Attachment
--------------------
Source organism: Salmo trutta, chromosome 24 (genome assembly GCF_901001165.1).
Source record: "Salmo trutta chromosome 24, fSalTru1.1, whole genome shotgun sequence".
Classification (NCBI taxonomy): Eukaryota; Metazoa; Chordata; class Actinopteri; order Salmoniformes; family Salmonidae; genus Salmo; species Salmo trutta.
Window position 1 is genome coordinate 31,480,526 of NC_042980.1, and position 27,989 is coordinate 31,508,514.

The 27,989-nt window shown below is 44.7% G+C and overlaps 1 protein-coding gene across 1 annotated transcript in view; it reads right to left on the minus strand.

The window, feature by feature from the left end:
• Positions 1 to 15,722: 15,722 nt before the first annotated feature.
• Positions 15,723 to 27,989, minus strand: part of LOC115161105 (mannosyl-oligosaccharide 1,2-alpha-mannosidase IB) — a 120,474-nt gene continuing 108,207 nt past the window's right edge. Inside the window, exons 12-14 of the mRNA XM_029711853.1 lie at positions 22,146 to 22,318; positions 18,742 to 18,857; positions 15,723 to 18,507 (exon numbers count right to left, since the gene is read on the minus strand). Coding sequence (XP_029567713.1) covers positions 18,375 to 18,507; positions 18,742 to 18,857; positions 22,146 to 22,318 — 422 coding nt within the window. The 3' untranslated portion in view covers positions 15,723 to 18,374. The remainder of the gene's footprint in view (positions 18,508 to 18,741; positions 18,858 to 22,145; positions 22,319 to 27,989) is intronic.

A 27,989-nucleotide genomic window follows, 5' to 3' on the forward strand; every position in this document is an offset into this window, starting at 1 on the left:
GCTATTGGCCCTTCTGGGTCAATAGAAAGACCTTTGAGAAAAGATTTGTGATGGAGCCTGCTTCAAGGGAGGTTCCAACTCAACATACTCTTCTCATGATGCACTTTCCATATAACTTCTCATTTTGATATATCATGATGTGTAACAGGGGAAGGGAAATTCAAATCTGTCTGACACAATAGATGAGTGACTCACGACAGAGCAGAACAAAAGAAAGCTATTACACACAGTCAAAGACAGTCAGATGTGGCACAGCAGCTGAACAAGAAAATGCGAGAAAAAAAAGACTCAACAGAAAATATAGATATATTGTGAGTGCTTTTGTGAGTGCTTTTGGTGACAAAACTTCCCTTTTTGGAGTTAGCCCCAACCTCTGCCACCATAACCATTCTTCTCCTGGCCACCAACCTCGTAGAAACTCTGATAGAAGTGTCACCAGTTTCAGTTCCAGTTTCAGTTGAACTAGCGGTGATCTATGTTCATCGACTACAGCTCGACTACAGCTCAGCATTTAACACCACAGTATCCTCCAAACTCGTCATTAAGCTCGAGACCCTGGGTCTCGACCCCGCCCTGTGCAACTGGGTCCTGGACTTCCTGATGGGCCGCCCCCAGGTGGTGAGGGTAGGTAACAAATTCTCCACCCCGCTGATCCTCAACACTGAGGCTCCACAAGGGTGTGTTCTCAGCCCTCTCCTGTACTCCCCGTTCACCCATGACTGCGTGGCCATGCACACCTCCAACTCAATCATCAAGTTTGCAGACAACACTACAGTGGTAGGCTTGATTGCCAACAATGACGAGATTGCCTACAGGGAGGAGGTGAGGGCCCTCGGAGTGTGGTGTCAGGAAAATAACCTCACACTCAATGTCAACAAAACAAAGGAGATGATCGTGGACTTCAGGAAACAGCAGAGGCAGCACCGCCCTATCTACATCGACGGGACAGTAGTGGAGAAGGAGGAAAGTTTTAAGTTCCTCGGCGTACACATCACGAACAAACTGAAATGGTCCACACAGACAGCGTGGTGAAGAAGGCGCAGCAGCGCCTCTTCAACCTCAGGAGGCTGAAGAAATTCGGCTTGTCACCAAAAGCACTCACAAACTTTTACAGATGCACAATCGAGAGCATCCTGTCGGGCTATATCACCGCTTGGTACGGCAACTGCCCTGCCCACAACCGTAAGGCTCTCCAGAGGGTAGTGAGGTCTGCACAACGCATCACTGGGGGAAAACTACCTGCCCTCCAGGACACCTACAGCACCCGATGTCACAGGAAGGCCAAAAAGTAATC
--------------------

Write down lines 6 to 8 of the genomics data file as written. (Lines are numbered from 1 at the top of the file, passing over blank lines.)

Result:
The window, feature by feature from the left end:
• Positions 1 to 15,722: 15,722 nt before the first annotated feature.
• Positions 15,723 to 27,989, minus strand: part of LOC115161105 (mannosyl-oligosaccharide 1,2-alpha-mannosidase IB) — a 120,474-nt gene continuing 108,207 nt past the window's right edge. Inside the window, exons 12-14 of the mRNA XM_029711853.1 lie at positions 22,146 to 22,318; positions 18,742 to 18,857; positions 15,723 to 18,507 (exon numbers count right to left, since the gene is read on the minus strand). Coding sequence (XP_029567713.1) covers positions 18,375 to 18,507; positions 18,742 to 18,857; positions 22,146 to 22,318 — 422 coding nt within the window. The 3' untranslated portion in view covers positions 15,723 to 18,374. The remainder of the gene's footprint in view (positions 18,508 to 18,741; positions 18,858 to 22,145; positions 22,319 to 27,989) is intronic.